Friday, March 27, 2015

Leftover Panchali!

I am no follower of any melodramatic, meaningless soap operas where the frail heroine is always the target of an ostentatious villain who has incomprehensible reasons to hate the female protogonist. If anything I enjoy a good laugh from Thateem Muteem, Bing Bang Theory or Two and a Half Men ( Charlie Sheen was way better Ashton Kutcher, Sigh!). They satisfy my nocturnal craving for humour and make my sleepless nights a little less tedious. But the days when my TV keeps running while I cook, clean ( let's say I do all that) or just browse through my phone, I passively watch some episodes of Malayalam tele-serials. One particular scene and a conversation between two characters from the serial  "Ente Pennu" caught my particular interest. Again, NO, I do not watch that series or any soap operas. Goes something like the following,

So I guess the hero, a married man, cohabitated with several women, one of whom marries his best friend to get revenge on him for abandoning her. Don't ask me, I have no clue how that works. Anyway, following this, a remorseful hero cries, stating... " Avan engane avalde koode jeevikyum, endhokke aayalum AVAL ENDE ECHIL ALLAE"??? (and I burst out laughing). The translation is, "how could he live with her. She is like my discarded left over food" ( the word Echil stands more abhorrent and repulsive!!!) So he thinks the girl is despicable and not marriageable because she has slept with him. I take his aversion to polyandry. But I don't see why there are no tears for his own wife who inadvertently lives with a polygamist. I am not sure what this represents -- A patriarchal India or a society which imbibes anything that is fed in the name of tradition.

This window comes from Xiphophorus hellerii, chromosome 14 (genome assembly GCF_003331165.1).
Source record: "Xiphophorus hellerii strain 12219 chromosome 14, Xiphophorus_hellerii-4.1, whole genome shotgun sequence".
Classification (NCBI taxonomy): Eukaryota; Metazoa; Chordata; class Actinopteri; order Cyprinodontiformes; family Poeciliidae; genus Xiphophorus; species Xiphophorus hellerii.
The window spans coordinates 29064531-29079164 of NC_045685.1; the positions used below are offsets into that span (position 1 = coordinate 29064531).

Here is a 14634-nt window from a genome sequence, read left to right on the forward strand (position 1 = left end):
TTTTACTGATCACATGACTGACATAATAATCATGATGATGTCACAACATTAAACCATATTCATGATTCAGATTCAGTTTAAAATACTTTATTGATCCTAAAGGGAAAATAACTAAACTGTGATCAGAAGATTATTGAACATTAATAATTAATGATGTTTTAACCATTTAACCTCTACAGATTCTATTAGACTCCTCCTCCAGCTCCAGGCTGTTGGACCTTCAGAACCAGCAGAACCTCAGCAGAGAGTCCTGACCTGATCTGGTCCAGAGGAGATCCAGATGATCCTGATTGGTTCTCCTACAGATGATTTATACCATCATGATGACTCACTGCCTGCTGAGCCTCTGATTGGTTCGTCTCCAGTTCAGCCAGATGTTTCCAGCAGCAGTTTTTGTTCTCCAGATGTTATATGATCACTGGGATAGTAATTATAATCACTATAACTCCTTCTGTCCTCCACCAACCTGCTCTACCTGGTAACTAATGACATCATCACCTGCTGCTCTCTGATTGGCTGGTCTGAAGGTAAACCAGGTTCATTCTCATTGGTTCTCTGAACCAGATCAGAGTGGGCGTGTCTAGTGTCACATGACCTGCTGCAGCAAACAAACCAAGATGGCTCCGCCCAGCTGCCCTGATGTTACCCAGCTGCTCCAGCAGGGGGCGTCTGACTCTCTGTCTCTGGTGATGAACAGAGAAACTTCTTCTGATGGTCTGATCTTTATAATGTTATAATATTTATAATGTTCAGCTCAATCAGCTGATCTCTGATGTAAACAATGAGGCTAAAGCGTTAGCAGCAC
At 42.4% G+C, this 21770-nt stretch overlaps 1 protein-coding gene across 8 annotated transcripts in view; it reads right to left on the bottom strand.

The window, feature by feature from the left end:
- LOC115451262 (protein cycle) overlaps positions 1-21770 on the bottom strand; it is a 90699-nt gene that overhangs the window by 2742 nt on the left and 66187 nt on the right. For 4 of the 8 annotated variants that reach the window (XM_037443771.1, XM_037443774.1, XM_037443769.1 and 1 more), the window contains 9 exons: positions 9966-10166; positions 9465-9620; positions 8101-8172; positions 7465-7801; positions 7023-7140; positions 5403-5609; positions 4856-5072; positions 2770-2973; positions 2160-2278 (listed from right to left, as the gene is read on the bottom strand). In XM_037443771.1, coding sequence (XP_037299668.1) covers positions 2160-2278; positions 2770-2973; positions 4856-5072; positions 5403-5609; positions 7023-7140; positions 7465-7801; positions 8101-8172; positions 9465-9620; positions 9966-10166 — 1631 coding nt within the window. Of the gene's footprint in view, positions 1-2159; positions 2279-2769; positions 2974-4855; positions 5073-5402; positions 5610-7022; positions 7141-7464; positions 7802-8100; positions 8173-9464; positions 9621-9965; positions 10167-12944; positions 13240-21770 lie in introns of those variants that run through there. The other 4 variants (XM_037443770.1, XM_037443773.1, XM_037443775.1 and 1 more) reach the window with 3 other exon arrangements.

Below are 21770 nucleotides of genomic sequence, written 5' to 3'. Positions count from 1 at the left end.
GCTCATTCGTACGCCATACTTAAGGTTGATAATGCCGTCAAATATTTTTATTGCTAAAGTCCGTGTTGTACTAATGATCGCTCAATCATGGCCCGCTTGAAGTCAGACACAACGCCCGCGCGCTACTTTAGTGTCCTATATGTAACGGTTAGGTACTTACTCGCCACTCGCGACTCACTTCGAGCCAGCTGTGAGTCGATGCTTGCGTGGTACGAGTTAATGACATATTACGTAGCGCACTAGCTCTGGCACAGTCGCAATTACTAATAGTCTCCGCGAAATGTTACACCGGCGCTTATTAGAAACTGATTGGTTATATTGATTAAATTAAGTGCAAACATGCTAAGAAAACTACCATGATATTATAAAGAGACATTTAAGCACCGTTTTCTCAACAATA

Anyway this highly entertaining and offensive dialogue from the series (I hardly care about) invigorated me to do some background research. That's how I came up with the title of this post. We base our "right to morally judge" every ant to elephant around us, on our tradition. What better than digging into our own antiquity  and who better than the dusky, astoundingly beautiful princess Draupadi from Mahabharatha to illustrate our history of polyandry. She had 5 husbands and bore a child from each one of them. Needless to say, none of them was a miracle child like many characters from the epic, like Draupadi herself who was born out of fire. There are several tales of ancient women being in multiple sexual relationships mostly to procreate and sustain the bloodline.  I realize that epics like Mahabharatha and Ramayana are believed to be fictional, written to promote "Dharma".  Many believe Puranas are just a pathway to spirituality and every character represents our senses, vices or qualities. For me they do teach us a lot about Dharma which can have several interpretations. But I like to believe that these characters really existed and they were just human beings with hormones and emotions just like any of us.  Even in case these epics aren't real, they still represent the rational of an era which typify our culture. So atleast we can confirm that it wasn't ever a patriarchal society that preceded us.